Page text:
Even if you are not a fan of detective stories, you’ve probably heard of Arthur Conan Doyle’s consulting detective, Sherlock Holmes. Like any good detective, Holmes solves crimes. But what sets him apart is how he comes to his solutions: Although others may see what he sees, he sees differently. He is mindfully observant. And it is that characteristic of Holmes that can be of help to us as we read Scripture.
When Holmes explains how he approaches solving cases, he highlights his attentiveness to what he sees. Watson, his chronicler and companion, insists “I believe that my eyes are as good as yours.” Which leads to the following exchange (from Doyle’s A Scandal in Bohemia):
“Quite so,” [Holmes] answered. “You see, but you do not observe. The distinction is clear. For example, you have frequently seen the steps which lead up from the hall to this room.”
“Well, some hundreds of times.”
“Then how many are there?”
“How many? I don’t know.”
“Quite so! You have not observed. And yet you have seen. This is just my point. Now, I know that there are seventeen steps, because I have both seen and observed.”
Holmes himself summarized this idea by saying, “How much an observant man might learn by an accurate and systematic examination of all that comes his way.” (From A Study in Scarlet.)
So how might Holmes’ insight and approach aid us in reading Scripture? We are not, like the great detective, solving crimes; but we are looking for clues (in texts) that will lead us to the right conclusion. It isn’t that the Scriptures carry hidden meanings or are intentionally obscure—as might be the case when presented with a mystery to be solved. But if we don’t adopt a Holmes-like attentive approach to our reading of texts, we might end up seeing but not observing. (It is worth noting that as people learn to be more attentive in their Bible study through the “Reading Scripture” class, they often say, “I never saw that before!” when reading familiar texts. They saw, but now they were learning to be observant.)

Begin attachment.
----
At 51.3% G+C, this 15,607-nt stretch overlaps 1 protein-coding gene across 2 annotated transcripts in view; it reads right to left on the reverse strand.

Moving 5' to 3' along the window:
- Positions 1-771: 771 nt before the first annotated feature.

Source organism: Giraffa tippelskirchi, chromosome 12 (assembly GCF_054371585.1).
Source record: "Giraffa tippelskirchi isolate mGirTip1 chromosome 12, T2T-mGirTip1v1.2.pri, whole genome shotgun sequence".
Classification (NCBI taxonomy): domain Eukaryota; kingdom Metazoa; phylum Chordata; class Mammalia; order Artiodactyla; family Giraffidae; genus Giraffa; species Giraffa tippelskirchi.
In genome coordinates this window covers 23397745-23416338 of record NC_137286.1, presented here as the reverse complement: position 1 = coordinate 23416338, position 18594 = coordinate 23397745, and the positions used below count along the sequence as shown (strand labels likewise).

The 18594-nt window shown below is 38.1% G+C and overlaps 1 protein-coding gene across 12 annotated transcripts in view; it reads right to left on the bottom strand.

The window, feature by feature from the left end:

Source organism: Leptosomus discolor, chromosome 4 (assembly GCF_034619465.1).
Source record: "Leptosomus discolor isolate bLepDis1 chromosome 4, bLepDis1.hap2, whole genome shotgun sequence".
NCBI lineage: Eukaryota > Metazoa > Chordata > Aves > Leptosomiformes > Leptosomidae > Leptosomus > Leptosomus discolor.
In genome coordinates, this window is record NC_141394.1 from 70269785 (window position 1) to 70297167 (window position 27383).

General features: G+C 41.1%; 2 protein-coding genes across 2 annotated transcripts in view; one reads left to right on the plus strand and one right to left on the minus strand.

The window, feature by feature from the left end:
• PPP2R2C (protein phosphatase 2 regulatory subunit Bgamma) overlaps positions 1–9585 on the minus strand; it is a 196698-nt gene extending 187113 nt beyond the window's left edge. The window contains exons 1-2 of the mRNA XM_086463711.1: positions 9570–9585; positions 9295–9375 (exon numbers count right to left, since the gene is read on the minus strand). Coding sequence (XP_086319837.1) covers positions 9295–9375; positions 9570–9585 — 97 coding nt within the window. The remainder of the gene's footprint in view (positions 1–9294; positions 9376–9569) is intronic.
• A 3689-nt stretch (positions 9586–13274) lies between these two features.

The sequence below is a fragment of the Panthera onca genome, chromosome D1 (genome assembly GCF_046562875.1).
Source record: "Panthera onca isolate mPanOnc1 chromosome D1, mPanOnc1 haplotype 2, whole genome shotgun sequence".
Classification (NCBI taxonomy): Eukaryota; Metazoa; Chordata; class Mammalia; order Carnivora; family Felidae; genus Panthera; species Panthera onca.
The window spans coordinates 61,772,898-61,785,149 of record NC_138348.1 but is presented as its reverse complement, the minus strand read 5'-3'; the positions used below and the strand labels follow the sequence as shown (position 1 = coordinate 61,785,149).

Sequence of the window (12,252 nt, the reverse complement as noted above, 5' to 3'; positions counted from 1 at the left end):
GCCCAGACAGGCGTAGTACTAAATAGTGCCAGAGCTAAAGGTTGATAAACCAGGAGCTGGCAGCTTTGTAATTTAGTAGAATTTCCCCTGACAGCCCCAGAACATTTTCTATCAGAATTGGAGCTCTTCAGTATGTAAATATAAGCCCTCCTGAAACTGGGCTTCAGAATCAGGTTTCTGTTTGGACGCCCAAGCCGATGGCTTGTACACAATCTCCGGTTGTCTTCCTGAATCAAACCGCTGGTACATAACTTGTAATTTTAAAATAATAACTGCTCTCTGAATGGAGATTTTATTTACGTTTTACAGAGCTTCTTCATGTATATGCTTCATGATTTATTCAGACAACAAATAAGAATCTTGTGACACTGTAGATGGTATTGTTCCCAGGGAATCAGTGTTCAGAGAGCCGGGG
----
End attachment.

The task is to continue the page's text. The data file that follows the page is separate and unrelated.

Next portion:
If you were to live with Holmes (in the stories) and watch how he approached the cases presented to him, you’d learn a few helpful habits:
“There is nothing like first–hand evidence.” (A Study in Scarlet) It is essential to read the text for yourself. Don’t start by reading what others have said; don’t start with what you have heard about the text. Read the text itself.
“The world is full of obvious things which nobody ever observes.” (The Hound of the Baskervilles) Don’t skip over anything in the text. Although all details the inspired authors present to their readers are not equally essential to understanding what we read, seeing as the words themselves are inspired, don’t overlook anything. Some overlooked details may be the critical pieces for understanding the passage.
“It is a mistake to theorize before one has data. One begins to twist facts to fit theories.” (A Scandal in Bohemia) Hold very loosely your pre-conceived ideas about a passage before you’ve really read it well. Try not to start with conclusions in mind.
“I confess that I have been blind as a mole, but it is better to learn wisdom late than never to learn it at all.” (The Man With the Twisted Lip) If it looks like what you “have always thought” about a passage or some point of truth is at odds with what the text you are reading actually does say, be willing to let go of what you’ve thought and let the Scriptures lead you to some new and fresh insight.
The Spirit inspired the Bible you have to be read. It is not so much a mystery to be solved as a book to be read. But it is important that we read it with attentiveness. And it is learning to be attentive readers that we could learn something from Holmes.